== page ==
For Trescothick and Mark Ramprakash, the two most sought-after wickets in the Championship over the last decade, it was different. For contrasting reasons - Ramprakash after he was dropped by England for the tenth and final time, Trescothick after his stress-related illness - the two returned to the shires with plenty more to give. Three years ago the writer Jon Hotten interviewed Ramprakash expecting to find "a brooding Heathcliff, banished to the deserted moors". Instead he realised that it was better viewed as "an act of love" for batting and for cricket. Much the same is true of Trescothick. He is motivated not by anger at the missed years with England, nor frustration at the lost riches and global adulation he could have earned as a gallivanting T20 specialist, but instead by a visceral relish for batting, especially at the club he has represented for 23 years.
"It's the love, it's the passion of the game, the excitement of what it gives you," he says. When he was appointed Somerset captain in 2010, a role he held for six seasons, Trescothick longed to be a history-maker and to lead the county to their first ever Championship crown. He hurled everything of himself into this quest. It was not enough. In 2010, Somerset finished level on points with Nottinghamshire but missed out on the title because they had won one fewer game - all they had needed to triumph was for Lancashire to survive 16 overs against Notts without losing three wickets. Between 2010 and 2012, Somerset were runners-up in six of the nine county competitions. In the T20 final in 2010, they muffed a run-out chance when Hampshire needed a single off the final ball to level the scores and win the title. "That still haunts me to this day," Trescothick says. "You wake some nights and think, 'Throw the ball!' or 'Someone run him out!'"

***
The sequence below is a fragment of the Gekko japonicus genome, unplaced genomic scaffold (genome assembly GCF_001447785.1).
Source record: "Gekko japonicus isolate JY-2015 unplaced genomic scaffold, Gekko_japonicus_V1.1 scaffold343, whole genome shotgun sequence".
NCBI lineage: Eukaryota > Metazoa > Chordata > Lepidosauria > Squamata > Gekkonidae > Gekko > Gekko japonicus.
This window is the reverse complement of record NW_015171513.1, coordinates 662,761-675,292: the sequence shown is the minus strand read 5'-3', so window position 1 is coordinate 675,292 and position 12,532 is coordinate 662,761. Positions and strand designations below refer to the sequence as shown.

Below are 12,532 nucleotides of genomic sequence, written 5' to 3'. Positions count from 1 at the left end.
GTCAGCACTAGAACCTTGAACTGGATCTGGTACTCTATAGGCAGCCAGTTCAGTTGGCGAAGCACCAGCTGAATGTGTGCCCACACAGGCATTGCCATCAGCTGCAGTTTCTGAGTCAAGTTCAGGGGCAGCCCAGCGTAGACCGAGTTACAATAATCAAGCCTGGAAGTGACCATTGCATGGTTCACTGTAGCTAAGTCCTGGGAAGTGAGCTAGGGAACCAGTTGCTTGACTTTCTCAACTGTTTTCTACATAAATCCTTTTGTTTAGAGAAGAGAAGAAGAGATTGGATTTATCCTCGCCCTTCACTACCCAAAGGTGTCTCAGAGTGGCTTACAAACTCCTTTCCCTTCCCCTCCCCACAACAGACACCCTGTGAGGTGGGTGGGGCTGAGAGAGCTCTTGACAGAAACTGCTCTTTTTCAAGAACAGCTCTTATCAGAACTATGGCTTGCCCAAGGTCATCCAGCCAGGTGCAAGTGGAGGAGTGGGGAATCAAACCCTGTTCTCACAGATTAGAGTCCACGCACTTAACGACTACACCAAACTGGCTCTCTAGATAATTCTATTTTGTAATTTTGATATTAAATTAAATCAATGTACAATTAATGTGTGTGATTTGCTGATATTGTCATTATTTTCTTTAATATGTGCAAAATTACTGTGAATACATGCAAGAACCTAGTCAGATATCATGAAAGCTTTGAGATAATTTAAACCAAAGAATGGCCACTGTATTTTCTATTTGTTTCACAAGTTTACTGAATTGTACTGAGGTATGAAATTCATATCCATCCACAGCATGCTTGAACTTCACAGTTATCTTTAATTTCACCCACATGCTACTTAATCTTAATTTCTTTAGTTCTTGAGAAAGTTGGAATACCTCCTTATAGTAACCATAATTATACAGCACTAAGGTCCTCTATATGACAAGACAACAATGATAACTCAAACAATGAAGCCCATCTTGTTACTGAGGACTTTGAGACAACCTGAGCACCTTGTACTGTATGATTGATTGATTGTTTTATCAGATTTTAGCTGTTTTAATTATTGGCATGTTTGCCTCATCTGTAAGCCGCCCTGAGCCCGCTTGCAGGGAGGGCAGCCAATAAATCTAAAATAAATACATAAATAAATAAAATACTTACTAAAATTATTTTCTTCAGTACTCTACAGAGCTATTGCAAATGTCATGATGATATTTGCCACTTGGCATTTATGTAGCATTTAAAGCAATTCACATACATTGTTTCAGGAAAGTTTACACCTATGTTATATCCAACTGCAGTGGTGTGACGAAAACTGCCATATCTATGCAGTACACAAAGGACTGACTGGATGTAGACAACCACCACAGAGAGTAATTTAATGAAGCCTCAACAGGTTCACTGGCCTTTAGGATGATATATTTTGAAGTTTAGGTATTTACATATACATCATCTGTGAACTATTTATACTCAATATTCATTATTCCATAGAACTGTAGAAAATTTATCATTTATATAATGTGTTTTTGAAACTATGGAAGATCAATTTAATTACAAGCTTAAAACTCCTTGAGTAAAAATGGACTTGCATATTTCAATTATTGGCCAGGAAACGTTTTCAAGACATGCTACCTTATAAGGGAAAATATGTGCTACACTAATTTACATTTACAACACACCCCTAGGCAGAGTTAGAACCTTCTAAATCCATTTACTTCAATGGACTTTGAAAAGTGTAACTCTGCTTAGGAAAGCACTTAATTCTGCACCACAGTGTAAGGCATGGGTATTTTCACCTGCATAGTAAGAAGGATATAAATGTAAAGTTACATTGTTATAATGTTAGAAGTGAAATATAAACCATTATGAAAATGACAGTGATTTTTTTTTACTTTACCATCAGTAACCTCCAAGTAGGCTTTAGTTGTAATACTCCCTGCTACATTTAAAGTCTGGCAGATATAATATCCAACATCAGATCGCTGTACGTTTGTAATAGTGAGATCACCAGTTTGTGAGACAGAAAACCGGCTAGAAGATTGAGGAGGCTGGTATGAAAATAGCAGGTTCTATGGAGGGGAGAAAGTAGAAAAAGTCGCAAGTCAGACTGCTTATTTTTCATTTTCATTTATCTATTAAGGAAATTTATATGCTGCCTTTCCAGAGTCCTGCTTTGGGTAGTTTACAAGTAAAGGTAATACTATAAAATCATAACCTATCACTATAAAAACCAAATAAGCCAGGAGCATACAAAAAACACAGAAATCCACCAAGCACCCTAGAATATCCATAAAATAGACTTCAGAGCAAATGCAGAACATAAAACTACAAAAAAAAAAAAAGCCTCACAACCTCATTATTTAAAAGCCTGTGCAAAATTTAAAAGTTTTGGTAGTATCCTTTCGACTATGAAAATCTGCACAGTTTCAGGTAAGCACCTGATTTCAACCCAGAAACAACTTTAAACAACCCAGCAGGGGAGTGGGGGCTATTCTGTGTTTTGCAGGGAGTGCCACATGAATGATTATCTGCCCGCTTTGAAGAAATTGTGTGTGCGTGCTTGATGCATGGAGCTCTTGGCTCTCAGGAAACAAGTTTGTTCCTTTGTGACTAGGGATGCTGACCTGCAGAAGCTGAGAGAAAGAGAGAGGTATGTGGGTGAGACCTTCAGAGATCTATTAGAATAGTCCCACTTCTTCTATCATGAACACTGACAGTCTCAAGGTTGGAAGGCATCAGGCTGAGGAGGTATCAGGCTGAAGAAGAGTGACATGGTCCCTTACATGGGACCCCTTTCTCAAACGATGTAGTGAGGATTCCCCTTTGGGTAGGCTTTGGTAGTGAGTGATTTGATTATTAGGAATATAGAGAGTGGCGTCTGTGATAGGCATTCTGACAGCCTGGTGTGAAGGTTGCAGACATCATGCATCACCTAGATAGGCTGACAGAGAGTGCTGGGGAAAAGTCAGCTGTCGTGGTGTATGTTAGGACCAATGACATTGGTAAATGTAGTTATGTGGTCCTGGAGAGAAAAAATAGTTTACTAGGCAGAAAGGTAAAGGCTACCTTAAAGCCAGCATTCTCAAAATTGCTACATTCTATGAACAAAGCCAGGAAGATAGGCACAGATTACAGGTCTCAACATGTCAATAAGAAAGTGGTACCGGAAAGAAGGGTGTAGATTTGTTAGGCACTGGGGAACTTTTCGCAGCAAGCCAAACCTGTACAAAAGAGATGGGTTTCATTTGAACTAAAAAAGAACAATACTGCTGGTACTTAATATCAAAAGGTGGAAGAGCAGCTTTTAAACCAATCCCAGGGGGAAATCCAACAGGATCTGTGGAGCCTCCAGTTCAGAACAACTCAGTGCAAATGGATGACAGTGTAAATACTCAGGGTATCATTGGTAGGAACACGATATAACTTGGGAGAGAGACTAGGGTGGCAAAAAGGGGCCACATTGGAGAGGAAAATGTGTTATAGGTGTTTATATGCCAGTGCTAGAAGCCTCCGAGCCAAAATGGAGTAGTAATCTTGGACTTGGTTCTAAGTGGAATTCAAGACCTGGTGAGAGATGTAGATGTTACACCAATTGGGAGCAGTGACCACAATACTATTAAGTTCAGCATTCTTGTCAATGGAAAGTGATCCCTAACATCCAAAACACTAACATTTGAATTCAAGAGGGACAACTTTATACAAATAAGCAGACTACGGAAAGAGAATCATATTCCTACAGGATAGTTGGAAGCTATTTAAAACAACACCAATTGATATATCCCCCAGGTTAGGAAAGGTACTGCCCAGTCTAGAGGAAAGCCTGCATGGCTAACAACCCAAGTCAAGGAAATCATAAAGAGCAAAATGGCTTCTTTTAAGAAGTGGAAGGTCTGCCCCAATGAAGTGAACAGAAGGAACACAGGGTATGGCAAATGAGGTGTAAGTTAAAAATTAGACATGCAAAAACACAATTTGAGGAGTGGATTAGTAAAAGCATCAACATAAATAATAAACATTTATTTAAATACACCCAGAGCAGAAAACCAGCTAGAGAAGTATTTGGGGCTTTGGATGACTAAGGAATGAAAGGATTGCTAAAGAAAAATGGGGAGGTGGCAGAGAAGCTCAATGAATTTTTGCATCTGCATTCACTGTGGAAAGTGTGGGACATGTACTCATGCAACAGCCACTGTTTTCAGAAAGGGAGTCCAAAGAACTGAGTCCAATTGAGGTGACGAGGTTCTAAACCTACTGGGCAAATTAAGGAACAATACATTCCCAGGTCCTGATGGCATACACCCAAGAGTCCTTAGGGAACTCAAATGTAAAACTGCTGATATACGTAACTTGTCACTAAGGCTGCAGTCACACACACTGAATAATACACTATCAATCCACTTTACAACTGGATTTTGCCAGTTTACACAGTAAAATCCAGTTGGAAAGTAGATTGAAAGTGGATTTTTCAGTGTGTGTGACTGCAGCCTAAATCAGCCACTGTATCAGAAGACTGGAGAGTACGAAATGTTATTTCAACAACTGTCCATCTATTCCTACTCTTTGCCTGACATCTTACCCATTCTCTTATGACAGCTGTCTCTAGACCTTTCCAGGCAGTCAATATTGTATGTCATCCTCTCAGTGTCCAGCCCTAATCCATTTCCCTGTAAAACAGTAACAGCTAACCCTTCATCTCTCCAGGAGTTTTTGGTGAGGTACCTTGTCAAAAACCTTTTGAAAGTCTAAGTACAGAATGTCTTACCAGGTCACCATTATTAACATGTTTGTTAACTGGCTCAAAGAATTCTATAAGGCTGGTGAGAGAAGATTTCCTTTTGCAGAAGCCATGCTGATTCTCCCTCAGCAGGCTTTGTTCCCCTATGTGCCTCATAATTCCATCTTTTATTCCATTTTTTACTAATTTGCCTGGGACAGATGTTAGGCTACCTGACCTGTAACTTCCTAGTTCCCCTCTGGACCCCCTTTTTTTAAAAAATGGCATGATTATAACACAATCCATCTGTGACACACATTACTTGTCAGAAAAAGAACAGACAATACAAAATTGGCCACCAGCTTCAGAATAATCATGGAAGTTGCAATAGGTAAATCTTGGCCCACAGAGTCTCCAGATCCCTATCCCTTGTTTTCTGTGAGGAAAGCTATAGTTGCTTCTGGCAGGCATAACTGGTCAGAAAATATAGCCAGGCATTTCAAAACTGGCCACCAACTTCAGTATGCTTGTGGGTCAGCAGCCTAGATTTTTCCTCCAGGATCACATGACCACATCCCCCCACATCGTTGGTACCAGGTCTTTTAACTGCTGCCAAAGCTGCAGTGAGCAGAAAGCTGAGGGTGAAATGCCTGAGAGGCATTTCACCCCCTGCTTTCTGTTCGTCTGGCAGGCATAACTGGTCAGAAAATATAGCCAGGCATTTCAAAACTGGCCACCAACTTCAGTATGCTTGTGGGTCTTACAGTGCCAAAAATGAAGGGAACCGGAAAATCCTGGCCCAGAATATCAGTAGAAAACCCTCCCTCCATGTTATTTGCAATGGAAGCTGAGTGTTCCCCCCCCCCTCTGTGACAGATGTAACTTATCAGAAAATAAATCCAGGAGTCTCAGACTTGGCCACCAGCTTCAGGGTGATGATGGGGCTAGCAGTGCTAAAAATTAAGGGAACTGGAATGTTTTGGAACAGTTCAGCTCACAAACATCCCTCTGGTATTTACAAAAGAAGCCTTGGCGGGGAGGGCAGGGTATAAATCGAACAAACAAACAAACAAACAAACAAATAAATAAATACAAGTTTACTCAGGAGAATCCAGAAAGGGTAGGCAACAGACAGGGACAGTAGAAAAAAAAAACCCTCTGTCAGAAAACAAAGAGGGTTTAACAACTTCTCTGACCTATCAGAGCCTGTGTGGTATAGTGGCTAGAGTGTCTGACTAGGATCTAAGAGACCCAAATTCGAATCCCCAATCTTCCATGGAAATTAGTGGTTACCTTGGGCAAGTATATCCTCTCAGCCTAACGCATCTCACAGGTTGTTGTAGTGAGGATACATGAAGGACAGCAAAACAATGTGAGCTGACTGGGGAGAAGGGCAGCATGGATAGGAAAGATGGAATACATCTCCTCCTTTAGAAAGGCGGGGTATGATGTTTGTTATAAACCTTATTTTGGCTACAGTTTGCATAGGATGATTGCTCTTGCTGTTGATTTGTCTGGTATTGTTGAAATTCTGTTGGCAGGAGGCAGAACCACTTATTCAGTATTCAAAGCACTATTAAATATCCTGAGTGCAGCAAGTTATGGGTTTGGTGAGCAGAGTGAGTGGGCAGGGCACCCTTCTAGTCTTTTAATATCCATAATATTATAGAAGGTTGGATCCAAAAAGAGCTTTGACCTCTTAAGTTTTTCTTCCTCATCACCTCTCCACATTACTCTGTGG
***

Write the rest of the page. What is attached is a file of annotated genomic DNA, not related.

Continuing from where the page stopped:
"You kind of get a grip of it, of course you do. But depression is a funny thing. When you're somebody who suffers with it, you've always got to be guarded"
Trescothick's enduring excellence in county cricket led to a clamour for him to be picked for the final Ashes Test in 2009. It was a notion he fleetingly entertained - until rumours of a recall led him to wake up in a cold sweat. He sent a text to Giles, who was an England selector: "Mate, I'm not interested. If you were thinking about it, don't bother. I'm done."
Trescothick is now the oldest first-class player on the circuit. His opening partner, Tom Abell, was not yet born when he made his first-class debut. To see him in full flow, you have to look closely to find the only discernible change from the batsman who thrived in international cricket 15 years ago: the spectacles he took to wearing a year ago. "The rest? No, nothing's really changed."
In the decade since his last England appearance, no one has scored more County Championship runs than Trescothick. He has passed 18,000 first-class runs for Somerset: second only to Harold Gimblett, who had himself suffered mental health problems in silence and committed suicide at the age of 63.
But all these imposing numbers are not the measure of his impact at Somerset. That is best measured in the mutual warmth between player and club. At Taunton they see in Trescothick someone they nurtured from stocky adolescence, when coaches used to force him to bat in four sweaters in the nets to sweat out the junk food. Always Trescothick relished coming back to Taunton when international commitments allowed, his essence unchanged by stardom. He has revelled in the chance to commit himself to Somerset.
Hotel illness: living out of a suitcase, away from home, increasingly was a source of stress for Trescothick
Tom Shaw / © Getty Images
Hotel illness: living out of a suitcase, away from home, increasingly was a source of stress for Trescothick Tom Shaw / © Getty Images
"The club has not just been a job for me and a career," he says. "It's been my home away from home for all these years. That's what it's been."
All the while, Trescothick has continued to confront mental-health problems. Until March 2008, he had hoped he would be able to return to the England team. But setting off on a pre-season tour to Dubai, he broke down at Heathrow and realised that he could not go abroad. A few days later he formally retired from international cricket.
Later that year Trescothick wrote his memoir, Coming Back to Me, which detailed his challenges in brutal detail. "Once I could manage to understand it myself, and knew what I was dealing with, we wrote the book, we told people, and the more I told people, the better it became."